The Northern Circars were governed as part of Madras Presidency until India's independence in 1947, after which the presidency became India's Madras state. The northern, Telugu-speaking portion of Madras state, including the Northern Circars, was detached in 1953 to form the new state of Andhra Pradesh.


Coins for use of Northern Circars division of the Madras Presidency with headquarters at Musalipatnam were:-

SILVER: 4 Annas and 2 Annas

COPPER: 1/48 Rupee and 1/96 Rupee

The last set of coins were a set of 3 copper coins in the denominations of 4 Pai, 2 Pai and 1 Pai issued during the period 1824-1825.

Gold Coins

Gold Pagoda Early issue 1678-1740

Arcot Gold Mohur

Gold Pagoda 1808-1815AD series, ND

Mohur 1819

½ Mohur, ND (1819), 5 Rupees, ND (1820) and ¼ Ashrafi, ND (1819)

Double Pagoda, ND (AD 1809-1815): 18 Stars type

5 Rupees, Gold, ND (AD 1820)

Star Pagoda

3 Swami Pagoda

AIN Pagoda

Silver Coins

Half Rupee Arcot

One Panam

Double Panam

Five Panam

Half Pagoda

Quarter Pagoda

One Rupee : Closed Lotus

One Rupee : Open Lotus

Half Rupee: Rose Mint Mark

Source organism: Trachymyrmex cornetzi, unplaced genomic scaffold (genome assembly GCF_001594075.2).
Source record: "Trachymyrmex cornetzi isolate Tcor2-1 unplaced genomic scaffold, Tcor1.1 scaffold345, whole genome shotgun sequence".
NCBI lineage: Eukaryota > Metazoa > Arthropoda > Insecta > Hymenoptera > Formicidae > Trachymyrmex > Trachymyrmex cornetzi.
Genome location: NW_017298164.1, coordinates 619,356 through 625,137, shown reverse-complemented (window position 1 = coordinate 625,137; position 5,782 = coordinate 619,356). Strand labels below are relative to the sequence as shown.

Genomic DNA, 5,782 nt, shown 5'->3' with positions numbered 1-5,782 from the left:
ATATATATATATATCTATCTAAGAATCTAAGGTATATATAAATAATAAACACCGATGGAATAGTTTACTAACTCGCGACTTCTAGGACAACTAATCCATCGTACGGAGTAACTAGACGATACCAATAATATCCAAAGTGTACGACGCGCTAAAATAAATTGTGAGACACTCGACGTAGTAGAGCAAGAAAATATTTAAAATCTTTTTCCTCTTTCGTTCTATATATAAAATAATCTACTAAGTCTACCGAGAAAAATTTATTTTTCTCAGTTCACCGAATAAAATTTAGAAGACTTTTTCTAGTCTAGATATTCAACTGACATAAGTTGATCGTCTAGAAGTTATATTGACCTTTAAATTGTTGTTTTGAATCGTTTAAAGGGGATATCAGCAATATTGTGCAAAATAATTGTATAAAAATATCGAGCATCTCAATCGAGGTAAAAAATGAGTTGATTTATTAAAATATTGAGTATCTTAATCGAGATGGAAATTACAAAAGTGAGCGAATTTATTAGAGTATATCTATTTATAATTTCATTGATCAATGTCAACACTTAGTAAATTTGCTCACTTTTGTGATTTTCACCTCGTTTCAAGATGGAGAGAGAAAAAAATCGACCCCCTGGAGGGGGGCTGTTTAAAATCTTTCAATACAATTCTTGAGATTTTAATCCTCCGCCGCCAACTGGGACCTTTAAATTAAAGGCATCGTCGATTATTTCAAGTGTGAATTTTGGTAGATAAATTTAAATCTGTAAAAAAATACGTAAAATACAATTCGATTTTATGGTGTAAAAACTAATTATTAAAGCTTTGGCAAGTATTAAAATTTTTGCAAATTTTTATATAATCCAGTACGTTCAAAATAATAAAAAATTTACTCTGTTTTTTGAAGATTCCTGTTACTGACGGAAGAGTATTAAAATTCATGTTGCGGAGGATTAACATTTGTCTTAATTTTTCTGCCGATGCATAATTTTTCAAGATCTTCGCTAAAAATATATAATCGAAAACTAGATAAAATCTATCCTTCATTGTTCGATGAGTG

1/8 Rupee: Calcutta (Now Kolkatta) Mint

Copper Coins






British India Flag & Map

British India Flag - Map

King George VI

GEORGE VI COINS (1938-1947)

After the death of King George V his son, who would have been King Edward VIII, abdicated before the coronation. No coins were minted using his portrait. His brother the Duke of York was crowned King George VI in May 1937 and the first coin of India with his effigy was minted in 1938.

Half Silver Coins ?

After the price of silver started going up after the outbreak of World War II in 1939, the practice of hoarding silver coins became common. This led to reducing the use of silver in coins. The 1940 1/4-Rupee, 1/2-Rupee and One Rupee coins were reduced from 0.917 silver to 0.500 silver (there were a limited number of 1939 Rupees minted in 0.500 silver). Though not listed by Krause, D. Chakravarty reports 1940 1/4 Rupees exists in the earlier 0.917 silver version also.